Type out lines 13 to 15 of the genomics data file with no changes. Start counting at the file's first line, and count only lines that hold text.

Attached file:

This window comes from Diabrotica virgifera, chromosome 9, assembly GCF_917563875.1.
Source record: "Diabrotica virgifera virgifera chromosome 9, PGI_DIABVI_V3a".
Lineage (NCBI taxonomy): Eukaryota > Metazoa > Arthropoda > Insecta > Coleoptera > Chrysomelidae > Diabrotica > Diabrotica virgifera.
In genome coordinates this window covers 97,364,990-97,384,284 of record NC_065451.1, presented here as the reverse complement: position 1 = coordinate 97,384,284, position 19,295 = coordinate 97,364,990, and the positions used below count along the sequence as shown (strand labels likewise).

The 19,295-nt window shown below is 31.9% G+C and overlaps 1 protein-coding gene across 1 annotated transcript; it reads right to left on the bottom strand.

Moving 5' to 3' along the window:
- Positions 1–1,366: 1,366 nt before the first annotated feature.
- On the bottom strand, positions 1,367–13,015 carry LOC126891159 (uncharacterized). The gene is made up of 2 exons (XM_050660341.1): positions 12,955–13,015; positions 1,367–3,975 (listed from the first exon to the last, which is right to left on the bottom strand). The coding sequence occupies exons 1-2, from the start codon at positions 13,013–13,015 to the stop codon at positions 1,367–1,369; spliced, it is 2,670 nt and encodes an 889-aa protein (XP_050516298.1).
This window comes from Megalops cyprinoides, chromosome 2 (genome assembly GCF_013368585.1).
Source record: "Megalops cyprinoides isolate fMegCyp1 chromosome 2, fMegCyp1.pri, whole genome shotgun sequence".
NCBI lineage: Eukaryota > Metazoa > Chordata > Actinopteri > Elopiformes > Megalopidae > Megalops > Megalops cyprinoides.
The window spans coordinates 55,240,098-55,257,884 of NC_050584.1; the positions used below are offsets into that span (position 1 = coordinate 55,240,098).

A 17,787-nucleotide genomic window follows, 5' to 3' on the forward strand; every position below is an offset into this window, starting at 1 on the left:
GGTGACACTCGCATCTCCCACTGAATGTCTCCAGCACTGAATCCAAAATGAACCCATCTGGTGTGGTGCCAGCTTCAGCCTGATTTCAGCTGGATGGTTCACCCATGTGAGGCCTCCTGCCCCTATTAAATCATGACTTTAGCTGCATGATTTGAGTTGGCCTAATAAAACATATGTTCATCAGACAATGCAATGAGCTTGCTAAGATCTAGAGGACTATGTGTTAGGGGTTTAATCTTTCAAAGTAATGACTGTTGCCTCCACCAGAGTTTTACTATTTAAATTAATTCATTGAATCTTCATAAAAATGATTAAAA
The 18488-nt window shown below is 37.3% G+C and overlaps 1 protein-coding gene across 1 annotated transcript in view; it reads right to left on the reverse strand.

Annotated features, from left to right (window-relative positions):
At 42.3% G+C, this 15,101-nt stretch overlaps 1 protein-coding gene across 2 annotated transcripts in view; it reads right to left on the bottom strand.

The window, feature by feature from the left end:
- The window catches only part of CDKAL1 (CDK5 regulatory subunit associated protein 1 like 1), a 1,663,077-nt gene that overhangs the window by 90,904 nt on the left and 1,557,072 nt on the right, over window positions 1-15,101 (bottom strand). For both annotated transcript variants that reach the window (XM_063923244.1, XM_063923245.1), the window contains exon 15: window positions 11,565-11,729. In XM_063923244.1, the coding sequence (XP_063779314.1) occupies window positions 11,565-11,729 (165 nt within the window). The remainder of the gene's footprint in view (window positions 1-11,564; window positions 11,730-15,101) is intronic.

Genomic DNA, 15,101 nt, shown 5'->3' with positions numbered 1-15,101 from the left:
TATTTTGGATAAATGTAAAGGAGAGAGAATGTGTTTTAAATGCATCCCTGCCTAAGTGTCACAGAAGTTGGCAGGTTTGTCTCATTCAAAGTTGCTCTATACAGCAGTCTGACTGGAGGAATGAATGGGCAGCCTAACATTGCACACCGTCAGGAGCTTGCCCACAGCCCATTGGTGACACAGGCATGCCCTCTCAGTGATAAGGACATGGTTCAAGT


A 17,787-nucleotide genomic window follows, 5' to 3' on the forward strand; every position below is an offset into this window, starting at 1 on the left:
GGTGACACTCGCATCTCCCACTGAATGTCTCCAGCACTGAATCCAAAATGAACCCATCTGGTGTGGTGCCAGCTTCAGCCTGATTTCAGCTGGATGGTTCACCCATGTGAGGCCTCCTGCCCCTATTAAATCATGACTTTAGCTGCATGATTTGAGTTGGCCTAATAAAACATATGTTCATCAGACAATGCAATGAGCTTGCTAAGATCTAGAGGACTATGTGTTAGGGGTTTAATCTTTCAAAGTAATGACTGTTGCCTCCACCAGAGTTTTACTATTTAAATTAATTCATTGAATCTTCATAAAAATGATTAAAA
The 18488-nt window shown below is 37.3% G+C and overlaps 1 protein-coding gene across 1 annotated transcript in view; it reads right to left on the reverse strand.